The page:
I belonged to a closed Facebook group devoted to the Firm, a 1980's workout video series that developed a cult following, of which I was a proud member.
The Firm was created by Anna Benson, who pioneered the integration of heavier weights in women's workouts in an era when weights were not the done thing. Women feared lifting anything heavier than a Campbell's soup can would make them 'bulky.' Anna said, 'pffft' to that and developed a series of truly wonderful, if not kinda 80's cheesy, workout videos that got me into fitness and truly changed my life. I will always be grateful to Anna for her creativity and vision. Anna ended up selling the Firm and they are still going, but in my opinion, the new Firm is nothing like it was in Anna's glory days.
However, Anna wrote a book sometime in the 1990's called Firm for Life.
The take-away image I got of Anna was that she was shallow, catty and entirely too image-conscious. Maybe she wasn't like that really, but that's how she came across to me, and a lot of other people. But hey, nobody's perfect and Anna put out a good workout back in her day so I can get over it. I just didn't need to know her views on grey hairs ('for heaven's sake--cover those greys!'), thong underwear ('so important because we wouldn't want panty lines!') or her book list that would help me develop my 'Firm spirit.' I didn't see what that had to do with workouts and healthy eating.
So, what does this have to do with hornets?
Someone on this Facebook group asked about the book. 'It got really bad reviews--what does everyone think? Should I buy it?'
Oh, the responses were glowing!
"The book is so wonderful!"
"I loved it!"
"I'm so glad I bought it!"
I'm thinking, really? So I chimed in with my thoughts. I didn't like the book. (I might have described it as 'terrible.') I didn't think it was useful, I thought Anna came across as mean-spirited and shallow. I said I would probably have felt uncomfortable around her because I don't get regular manicures. I emphasized that while I loved the workouts, I could have done without the book. I said if you find it for a bargain price, check it out. But I wouldn't pay $35 on eBay. Or something along those lines.
Whoa. Cue hornets. While the person who asked the question seemed to appreciate my comments, others decidedly did not. I was called a 'Debbie Downer' and basically accused of being a negative troll. The group used to be 'fun and inspirational,' and now here I had the temerity to criticize Anna. No one had ever said such awful things about Anna before.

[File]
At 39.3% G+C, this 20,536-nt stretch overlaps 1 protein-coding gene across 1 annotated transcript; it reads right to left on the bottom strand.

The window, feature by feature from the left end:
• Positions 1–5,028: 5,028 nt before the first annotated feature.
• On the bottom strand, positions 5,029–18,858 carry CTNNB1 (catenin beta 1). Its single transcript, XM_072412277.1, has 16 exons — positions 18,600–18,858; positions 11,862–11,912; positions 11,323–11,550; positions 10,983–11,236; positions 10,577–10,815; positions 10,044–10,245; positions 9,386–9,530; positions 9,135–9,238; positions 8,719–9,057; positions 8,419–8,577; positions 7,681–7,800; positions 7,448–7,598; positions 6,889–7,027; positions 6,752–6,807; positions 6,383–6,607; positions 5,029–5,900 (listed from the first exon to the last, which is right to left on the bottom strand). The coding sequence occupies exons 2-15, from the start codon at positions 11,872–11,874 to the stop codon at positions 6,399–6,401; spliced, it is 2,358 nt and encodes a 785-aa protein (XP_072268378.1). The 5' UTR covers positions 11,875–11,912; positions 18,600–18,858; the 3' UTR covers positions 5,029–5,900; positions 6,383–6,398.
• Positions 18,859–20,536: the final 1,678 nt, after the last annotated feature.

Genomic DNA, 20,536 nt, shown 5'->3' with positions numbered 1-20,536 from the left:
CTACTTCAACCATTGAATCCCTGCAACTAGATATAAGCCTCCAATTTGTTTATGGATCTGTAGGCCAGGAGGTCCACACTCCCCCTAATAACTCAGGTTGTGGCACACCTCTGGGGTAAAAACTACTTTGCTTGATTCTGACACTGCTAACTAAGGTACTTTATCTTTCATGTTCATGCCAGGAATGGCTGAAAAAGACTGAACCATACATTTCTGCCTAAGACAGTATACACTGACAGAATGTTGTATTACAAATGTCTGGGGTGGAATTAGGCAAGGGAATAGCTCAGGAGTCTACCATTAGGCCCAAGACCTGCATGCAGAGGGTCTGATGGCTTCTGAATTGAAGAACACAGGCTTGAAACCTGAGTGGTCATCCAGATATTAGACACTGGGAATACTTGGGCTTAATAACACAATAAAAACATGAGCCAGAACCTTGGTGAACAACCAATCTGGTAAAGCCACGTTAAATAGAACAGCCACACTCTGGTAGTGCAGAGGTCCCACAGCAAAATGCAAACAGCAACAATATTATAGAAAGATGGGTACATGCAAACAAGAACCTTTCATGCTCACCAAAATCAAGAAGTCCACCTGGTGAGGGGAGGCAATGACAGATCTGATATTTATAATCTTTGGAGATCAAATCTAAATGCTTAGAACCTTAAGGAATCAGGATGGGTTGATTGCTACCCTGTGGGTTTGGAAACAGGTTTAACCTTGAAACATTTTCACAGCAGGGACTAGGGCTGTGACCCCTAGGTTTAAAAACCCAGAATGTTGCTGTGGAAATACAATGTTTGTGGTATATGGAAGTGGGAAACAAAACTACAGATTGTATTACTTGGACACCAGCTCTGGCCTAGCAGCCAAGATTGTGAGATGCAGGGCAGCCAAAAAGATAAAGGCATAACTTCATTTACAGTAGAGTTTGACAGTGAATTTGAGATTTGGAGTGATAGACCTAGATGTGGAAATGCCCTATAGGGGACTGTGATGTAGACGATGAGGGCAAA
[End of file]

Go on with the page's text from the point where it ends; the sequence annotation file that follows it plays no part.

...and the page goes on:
I was, quite frankly, agog. Someone asked a question, and I gave my opinion. Someone was making a purchasing decision, so I gave her my honest appraisal of the book. I was told, "We don't say bad things about Anna. She changed our lives." Did I mention Anna died a few years ago? 'We don't say bad things about the dead. People who knew her read this.' But, I reasoned, "someone wanted to know if she should spend money on the book, would it be a worthwhile purchase? Are we not allowed to answer 'no' to that question? Are we supposed to be all sunshine and roses??"
"That would be nice," I was told.
One hornet told me I should go start my own group if I wanted to say negative things about Anna.
The whole thing reminded me of a blog post I read recently entitled 'The Worst Advice My Mother Ever Gave Me." What might that be? Author Deb Rankin said it was that parenting classic, 'if you don't have anything nice to say about someone, don't say anything at all.'
Encouragement and positive words are great, but the advice is dangerous for several reasons. Breaking the connection between emotion and communication makes one lonely and isolated, because no one knows the real you. Suppressed thoughts will come out, not always in healthy ways. Finally, the world needs people brave enough to speak out against evil and bad behavior.
I'm willing to bet Deb's mother (and mothers across the globe) mean for us to avoid unkindness and gossip, and I'm all for that. But I think Deb makes some good points. Sadly, the internet has become a breeding ground for bad behavior. All you have to do is click on the comments link to any number of articles to read nasty, rude, obscene remarks people make. "You stupid [insert expletive]! You don't know your [expletive] from your [expletive]! I hope you rot in [expletive]!" There is no place for that in a civilized society, and I truly grieve when I see some of what is written.
However, my comments were not of that ilk. They were pointed, but rational. I provided examples to support my opinions. And in fairness, the hornets were not nasty. But to shut down reasoned discourse, to halt a sensible dialogue just because we don't like what someone is saying... that's sad, too.
When we write, we put ourselves 'out there.' We have to expect that people might not like what we say, they might not agree, but I for one welcome respectful dissent. Muscles don't change without resistance. People don't change without challenge.
After some reflection, I decided to 'unjoin' the Facebook group. It was clear the members didn't want me there, and I don't want to be part of any group where I get a smackdown for thinking critically and expressing a dissenting opinion. It's just too... well... cultish.
What do you think? By all means, share. Respectful dissent is welcome!